Baling hay and grass straw and delivering it to dairies and feed stores, Jesse’s business continued to grow. In 2006, he ordered his first new truck – an orange (of course) long-hood Pete 379 with a Caterpillar engine, a 275-inch wheelbase, and a 36-inch “coffin-style” sleeper. From this date forward, all of Jesse’s trucks were painted with this stock Peterbilt orange color (the House of Kolor paint was just too expensive to use on everything).

The next year, Jesse purchased a 25-acre weed-filled patch of dirt in Junction City where he could now stack and store his hay and park his trucks – but first he had to clean it up! The property was also in a flood plain, so it took Jesse several years before he could finally get a building permit for his shop and barns. That same year (2007), Jesse also started farming on 600 acres in Sisters, OR, growing his own orchard grass hay. He also added a third truck that year – a 2002 Peterbilt 379.

At some point, Jesse began hauling loads of alfalfa to a hay-pressing facility in Washington. When they upgraded their hay press in 2012, Jesse bought their old one and went into the straw pressing and exporting business, which is now his specialty. This press takes regular-sized bales of straw and compresses them to half their size. Then, these bales, compressed to maximize space and payload, are loaded into 40-foot shipping containers, hauled to the port in Tacoma (Washington), and then sent to countries like Korea and Japan, where they do not have enough land to grow their own. This straw is then used as a filler and mixed into the feed for their livestock. Since getting the press, Jesse’s business has boomed!

With the growing season in the spring, the harvesting and baling in the summer (as well as filling up his barns), and then making deliveries all through the fall and winter, Jesse stays busy all year – not to mention the hay press, which runs year-round. Jesse presses about four container-loads of straw and delivers them to the port every day, in addition to everything else. To accomplish all of this, he now has eight trucks (all Peterbilts), tons of tractors and farm equipment, and a crew of about 20 employees, including Sharon in the office, a 73-year-old lady who moved from Salem to Junction City to help Jesse with the paperwork involved in exporting the containers – and it is a lot!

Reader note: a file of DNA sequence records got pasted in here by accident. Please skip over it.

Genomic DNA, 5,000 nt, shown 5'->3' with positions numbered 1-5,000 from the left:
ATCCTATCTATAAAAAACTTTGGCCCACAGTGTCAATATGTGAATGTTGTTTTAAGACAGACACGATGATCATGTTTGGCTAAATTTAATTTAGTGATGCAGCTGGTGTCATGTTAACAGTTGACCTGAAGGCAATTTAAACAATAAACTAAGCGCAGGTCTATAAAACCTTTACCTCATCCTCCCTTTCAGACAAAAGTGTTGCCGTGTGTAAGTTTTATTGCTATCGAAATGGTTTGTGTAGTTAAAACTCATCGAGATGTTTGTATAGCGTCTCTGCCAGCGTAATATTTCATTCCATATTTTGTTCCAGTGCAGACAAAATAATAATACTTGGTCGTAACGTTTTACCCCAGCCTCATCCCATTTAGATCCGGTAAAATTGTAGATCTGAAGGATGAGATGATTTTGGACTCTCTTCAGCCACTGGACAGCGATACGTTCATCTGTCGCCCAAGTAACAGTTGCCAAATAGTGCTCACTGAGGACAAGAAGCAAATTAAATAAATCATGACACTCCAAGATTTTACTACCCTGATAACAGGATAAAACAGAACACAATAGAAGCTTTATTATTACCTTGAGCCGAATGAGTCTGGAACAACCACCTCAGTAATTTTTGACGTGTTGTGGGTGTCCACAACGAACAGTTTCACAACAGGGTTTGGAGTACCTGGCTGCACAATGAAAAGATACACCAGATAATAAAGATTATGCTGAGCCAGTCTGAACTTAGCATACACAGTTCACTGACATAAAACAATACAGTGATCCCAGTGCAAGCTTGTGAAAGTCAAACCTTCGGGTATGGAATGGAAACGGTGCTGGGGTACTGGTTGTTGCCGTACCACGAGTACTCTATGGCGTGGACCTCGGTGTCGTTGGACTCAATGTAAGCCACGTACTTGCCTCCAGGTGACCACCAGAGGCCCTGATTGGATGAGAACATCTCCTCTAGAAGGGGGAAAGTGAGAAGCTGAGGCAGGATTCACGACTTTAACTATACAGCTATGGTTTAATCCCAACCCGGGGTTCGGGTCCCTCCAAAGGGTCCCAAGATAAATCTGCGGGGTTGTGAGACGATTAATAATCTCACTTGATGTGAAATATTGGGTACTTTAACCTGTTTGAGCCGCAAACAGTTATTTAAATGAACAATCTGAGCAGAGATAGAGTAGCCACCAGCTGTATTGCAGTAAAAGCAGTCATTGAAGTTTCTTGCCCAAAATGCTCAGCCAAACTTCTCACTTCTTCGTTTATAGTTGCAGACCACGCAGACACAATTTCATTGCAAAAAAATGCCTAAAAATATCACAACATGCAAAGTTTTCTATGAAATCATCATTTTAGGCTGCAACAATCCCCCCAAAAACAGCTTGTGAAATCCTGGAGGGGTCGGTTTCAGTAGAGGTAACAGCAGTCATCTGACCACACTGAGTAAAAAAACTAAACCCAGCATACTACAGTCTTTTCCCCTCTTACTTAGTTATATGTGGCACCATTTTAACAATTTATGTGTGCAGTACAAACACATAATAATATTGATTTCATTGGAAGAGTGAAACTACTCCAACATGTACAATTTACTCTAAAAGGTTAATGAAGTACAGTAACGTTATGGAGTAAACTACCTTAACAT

Last winter, Jesse built two huge barns in his yard for storing hay and straw (each one is 150’ wide x 336’ long and 30’ tall) and also had a 110-foot scale installed to weigh his loaded trucks and containers. Jesse used to drive a truck every day, but since getting the hay press, he doesn’t get to go out as often anymore. He also cut his farming operation in Sisters from 600 acres down to 300, but he still grows on a few hundred acres in Junction City, too.

About two years ago, Jesse finally had the original 400 Cummins in his first truck (the 1986 Pete 359) rebuilt, but that is pretty much the only mechanical work that the truck has ever really needed – it still has its original 13-speed transmission, and it still runs great – it is and always has been a real workhorse and Jesse’s go-to truck. With 1.2 million miles now on the odometer, the old hay ride was really starting to show her age, so last winter, Jesse decided to tear it down and refresh both the truck and the rare 4-axle pull trailer. The end result is the pristine combination you see on our cover and centerfold (and these pages) this month. This is Jesse’s only truck and trailer – all of his other rigs are 3-axle tractors (except for one, which is a 1985 Peterbilt 359 dump truck).